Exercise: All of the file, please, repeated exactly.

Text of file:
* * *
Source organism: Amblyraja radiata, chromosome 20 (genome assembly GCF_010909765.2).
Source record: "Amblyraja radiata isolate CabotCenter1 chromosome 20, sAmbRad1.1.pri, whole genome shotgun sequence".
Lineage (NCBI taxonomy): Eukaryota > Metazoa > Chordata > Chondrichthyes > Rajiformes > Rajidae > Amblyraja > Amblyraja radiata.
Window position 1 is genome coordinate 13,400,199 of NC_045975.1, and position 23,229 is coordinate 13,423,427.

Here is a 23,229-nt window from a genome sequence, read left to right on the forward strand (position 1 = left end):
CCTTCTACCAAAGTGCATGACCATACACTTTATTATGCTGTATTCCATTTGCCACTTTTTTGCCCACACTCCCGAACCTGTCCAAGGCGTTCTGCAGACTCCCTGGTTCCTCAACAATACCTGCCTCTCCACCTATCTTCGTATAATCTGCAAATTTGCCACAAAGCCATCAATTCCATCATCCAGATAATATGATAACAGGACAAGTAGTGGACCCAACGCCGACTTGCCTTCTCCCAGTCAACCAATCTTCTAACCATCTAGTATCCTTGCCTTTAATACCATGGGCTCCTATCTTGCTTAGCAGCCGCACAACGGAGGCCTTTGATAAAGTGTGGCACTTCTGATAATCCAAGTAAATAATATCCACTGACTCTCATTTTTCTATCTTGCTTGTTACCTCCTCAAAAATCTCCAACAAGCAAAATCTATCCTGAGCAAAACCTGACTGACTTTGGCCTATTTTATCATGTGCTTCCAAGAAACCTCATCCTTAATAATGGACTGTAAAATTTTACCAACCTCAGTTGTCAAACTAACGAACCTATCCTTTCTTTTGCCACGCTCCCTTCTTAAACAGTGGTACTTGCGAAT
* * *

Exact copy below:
Source organism: Amblyraja radiata, chromosome 20 (genome assembly GCF_010909765.2).
Source record: "Amblyraja radiata isolate CabotCenter1 chromosome 20, sAmbRad1.1.pri, whole genome shotgun sequence".
Lineage (NCBI taxonomy): Eukaryota > Metazoa > Chordata > Chondrichthyes > Rajiformes > Rajidae > Amblyraja > Amblyraja radiata.
Window position 1 is genome coordinate 13,400,199 of NC_045975.1, and position 23,229 is coordinate 13,423,427.

Here is a 23,229-nt window from a genome sequence, read left to right on the forward strand (position 1 = left end):
CCTTCTACCAAAGTGCATGACCATACACTTTATTATGCTGTATTCCATTTGCCACTTTTTTGCCCACACTCCCGAACCTGTCCAAGGCGTTCTGCAGACTCCCTGGTTCCTCAACAATACCTGCCTCTCCACCTATCTTCGTATAATCTGCAAATTTGCCACAAAGCCATCAATTCCATCATCCAGATAATATGATAACAGGACAAGTAGTGGACCCAACGCCGACTTGCCTTCTCCCAGTCAACCAATCTTCTAACCATCTAGTATCCTTGCCTTTAATACCATGGGCTCCTATCTTGCTTAGCAGCCGCACAACGGAGGCCTTTGATAAAGTGTGGCACTTCTGATAATCCAAGTAAATAATATCCACTGACTCTCATTTTTCTATCTTGCTTGTTACCTCCTCAAAAATCTCCAACAAGCAAAATCTATCCTGAGCAAAACCTGACTGACTTTGGCCTATTTTATCATGTGCTTCCAAGAAACCTCATCCTTAATAATGGACTGTAAAATTTTACCAACCTCAGTTGTCAAACTAACGAACCTATCCTTTCTTTTGCCACGCTCCCTTCTTAAACAGTGGTACTTGCGAAT